Another remarkable advantage of the small local press is the possibility of putting into context government policies. Masai says that a lot of information from the government that is meant for the local people usually doesn’t reach them because there are no adequate means of reaching them. The regional press serves that purpose. The Anchor, for example, pays particular attention to the use of devolve funds such as CDF.
Beja points out that current trends shows a growing interest among Kenyans in local media. “This explains why vernacular FM radio stations have been performing well in their main regions of coverage. The same applies to Taifa Leo and Taifa Juma Pili which have a high circulation at the coast only second to Daily Nation.”
But doesn’t the the fast growth of vernacular radio stations threaten the regional press? Masai doesn’t think so. “FM stations do not offer much in terms of detail. They are not so interrogative,” says Masai, a former managing editor at the defunct Kenya Times newspaper. The regional press offers what vernacular FM station do not have, that is, a deep analysis of information regarding local people.
It is an important function but not an easy one. One needs deep pockets, tenacity and some luck. Beja’s Pambazuko has died and resurrected many times. The paper was initially published in 1999 in black and white. Though well received by many coast readers, the paper did not stay on the newsstands for long. It came back in 2003 and stayed for six months. Beja had teamed up with then Minister for Tourism the late Hon Karisa Maitha and was sure he was headed for roaring success. But Maitha’s sudden death plunged the paper into a crisis. It would be seven years before Pambazuko resurrected again.
Masai, like Beja, started off with his savings. “To me The Anchor is not a business; it is something that I delight in and produce out of necessity for the people of Eastern province,” he says. It is not just a paper for Kamba people but also for people who are interested in Ukambani region.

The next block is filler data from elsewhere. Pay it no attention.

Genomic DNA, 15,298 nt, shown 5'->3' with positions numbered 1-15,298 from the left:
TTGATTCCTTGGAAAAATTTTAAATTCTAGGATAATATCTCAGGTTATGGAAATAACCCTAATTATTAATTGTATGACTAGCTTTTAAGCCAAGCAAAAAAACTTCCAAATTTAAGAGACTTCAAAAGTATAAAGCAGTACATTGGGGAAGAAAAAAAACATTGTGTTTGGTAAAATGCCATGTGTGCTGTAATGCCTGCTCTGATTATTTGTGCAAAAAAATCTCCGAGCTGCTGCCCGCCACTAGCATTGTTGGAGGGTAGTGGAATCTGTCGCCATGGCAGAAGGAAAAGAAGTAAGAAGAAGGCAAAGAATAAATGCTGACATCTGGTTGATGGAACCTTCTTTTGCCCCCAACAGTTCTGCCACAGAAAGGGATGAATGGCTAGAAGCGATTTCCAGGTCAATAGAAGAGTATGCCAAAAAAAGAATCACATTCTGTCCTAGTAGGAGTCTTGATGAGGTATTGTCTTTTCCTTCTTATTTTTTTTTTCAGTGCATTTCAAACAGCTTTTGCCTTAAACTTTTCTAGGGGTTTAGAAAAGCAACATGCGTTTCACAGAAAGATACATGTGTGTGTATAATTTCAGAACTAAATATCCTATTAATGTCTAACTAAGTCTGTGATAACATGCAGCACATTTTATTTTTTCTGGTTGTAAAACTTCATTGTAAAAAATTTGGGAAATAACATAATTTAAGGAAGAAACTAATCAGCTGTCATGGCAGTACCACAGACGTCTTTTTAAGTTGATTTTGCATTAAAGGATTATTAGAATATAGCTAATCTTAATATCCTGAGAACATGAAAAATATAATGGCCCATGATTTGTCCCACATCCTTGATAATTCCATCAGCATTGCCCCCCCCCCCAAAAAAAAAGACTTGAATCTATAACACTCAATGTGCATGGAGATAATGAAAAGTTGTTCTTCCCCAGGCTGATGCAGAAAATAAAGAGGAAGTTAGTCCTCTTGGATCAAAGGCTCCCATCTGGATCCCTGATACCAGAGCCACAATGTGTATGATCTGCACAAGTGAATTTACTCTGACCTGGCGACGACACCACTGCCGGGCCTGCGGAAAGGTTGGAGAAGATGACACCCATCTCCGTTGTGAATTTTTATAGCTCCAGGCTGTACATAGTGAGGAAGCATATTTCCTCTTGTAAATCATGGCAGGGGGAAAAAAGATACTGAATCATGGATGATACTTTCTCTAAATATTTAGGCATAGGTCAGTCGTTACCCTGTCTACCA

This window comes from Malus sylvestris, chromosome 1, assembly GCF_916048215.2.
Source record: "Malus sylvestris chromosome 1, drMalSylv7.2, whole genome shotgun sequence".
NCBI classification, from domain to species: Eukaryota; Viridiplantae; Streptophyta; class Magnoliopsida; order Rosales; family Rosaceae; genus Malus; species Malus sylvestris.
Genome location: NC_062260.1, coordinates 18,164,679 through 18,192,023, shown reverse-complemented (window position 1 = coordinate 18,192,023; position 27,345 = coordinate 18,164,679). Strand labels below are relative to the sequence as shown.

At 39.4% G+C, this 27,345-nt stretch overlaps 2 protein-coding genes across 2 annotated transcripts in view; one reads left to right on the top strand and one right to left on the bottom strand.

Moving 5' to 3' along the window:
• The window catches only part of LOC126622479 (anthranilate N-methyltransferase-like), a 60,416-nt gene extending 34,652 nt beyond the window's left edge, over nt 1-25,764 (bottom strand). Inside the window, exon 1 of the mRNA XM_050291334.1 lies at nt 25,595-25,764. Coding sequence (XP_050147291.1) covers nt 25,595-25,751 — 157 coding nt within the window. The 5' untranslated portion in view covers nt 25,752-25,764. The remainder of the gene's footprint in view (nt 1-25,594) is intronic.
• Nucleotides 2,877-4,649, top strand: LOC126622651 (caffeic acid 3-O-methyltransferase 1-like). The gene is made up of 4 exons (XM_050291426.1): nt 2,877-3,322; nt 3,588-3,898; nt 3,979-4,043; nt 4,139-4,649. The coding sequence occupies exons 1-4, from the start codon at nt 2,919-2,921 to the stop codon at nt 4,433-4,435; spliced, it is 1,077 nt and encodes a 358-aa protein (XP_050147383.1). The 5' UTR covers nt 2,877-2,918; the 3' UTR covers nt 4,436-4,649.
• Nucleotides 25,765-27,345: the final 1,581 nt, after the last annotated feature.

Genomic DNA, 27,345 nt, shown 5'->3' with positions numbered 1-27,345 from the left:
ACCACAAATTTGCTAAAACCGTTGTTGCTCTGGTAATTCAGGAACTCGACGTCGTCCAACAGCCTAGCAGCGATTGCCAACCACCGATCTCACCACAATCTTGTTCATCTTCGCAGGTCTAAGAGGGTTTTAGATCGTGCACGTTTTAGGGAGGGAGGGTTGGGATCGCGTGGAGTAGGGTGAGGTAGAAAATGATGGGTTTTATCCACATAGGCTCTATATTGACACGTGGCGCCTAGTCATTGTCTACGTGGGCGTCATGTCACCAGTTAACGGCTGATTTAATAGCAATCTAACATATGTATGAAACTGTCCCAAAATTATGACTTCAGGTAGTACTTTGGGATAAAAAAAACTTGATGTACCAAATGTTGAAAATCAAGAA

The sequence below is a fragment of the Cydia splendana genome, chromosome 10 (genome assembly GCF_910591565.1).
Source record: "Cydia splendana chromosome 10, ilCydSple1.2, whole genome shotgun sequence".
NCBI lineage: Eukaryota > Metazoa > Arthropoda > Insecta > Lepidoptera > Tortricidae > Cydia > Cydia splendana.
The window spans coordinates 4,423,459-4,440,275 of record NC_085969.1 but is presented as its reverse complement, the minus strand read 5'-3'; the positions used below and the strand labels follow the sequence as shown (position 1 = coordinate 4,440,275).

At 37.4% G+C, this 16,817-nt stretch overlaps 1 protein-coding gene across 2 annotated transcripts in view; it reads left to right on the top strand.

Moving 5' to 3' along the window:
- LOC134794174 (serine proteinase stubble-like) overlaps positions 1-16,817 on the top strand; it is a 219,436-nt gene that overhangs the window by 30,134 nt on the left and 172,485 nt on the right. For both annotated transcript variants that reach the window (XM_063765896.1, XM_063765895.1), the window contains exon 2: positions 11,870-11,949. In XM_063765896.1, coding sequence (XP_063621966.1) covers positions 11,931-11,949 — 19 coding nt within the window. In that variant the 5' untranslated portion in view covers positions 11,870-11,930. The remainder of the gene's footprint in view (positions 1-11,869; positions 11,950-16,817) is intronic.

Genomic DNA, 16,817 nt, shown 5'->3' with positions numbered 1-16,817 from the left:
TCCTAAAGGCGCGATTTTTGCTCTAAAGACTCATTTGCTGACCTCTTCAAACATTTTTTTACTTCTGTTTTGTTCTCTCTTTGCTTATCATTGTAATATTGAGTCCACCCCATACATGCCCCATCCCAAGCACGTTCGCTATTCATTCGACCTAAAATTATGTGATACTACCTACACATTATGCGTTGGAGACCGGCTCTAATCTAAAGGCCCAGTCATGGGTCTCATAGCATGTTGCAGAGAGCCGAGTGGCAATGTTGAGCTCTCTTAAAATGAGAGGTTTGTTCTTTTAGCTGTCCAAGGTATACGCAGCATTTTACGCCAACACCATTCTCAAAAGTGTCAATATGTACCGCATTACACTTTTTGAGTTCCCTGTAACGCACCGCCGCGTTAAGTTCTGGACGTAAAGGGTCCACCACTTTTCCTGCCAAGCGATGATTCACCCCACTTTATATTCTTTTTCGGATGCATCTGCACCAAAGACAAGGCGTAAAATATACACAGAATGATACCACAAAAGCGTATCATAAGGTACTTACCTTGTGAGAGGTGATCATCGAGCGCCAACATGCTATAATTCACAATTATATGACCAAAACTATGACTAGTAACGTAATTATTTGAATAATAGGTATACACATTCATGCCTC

But money is not the only issue. A publication has to be credible to earn the confidence of its readers. That requires a pool of good journalists. Needless to say, they are not easy to get. Masai says he uses local reporters working for the mainstream media. Beja, on the other hand tries to tap into the expertise of local professionals such as lawyers and doctors enrich the content of his publication.
Despite the challenges, it appears then that the small local newspapers aren’t about to die forever. In fact the history of the Kenyan press goes back to the early years of colonialism when African and Indian publications appeared to champion the concerns of their communities.
The East African Chronicle published by Ambalal Desai influenced the likes of Harry Thuku, Jomo Kenyatta and Achieng Oneko to launch their own publications. These alternative newspapers became the medium through which views counter to the official settler line were disseminated. Alarmed by this, the colonial government launched district publications to counter independent vernacular newspapers.
After independence, the government recognized the unique role of the rural press in disseminating information to foster development. In 1974, the Rural Press Extension Project was started by the government in collaboration with UNESCO. Years later the project collapsed. “The opportunity for exploiting rural or regional press is very ripe and it is a challenge to journalists out there to take the initiative,” says Masai.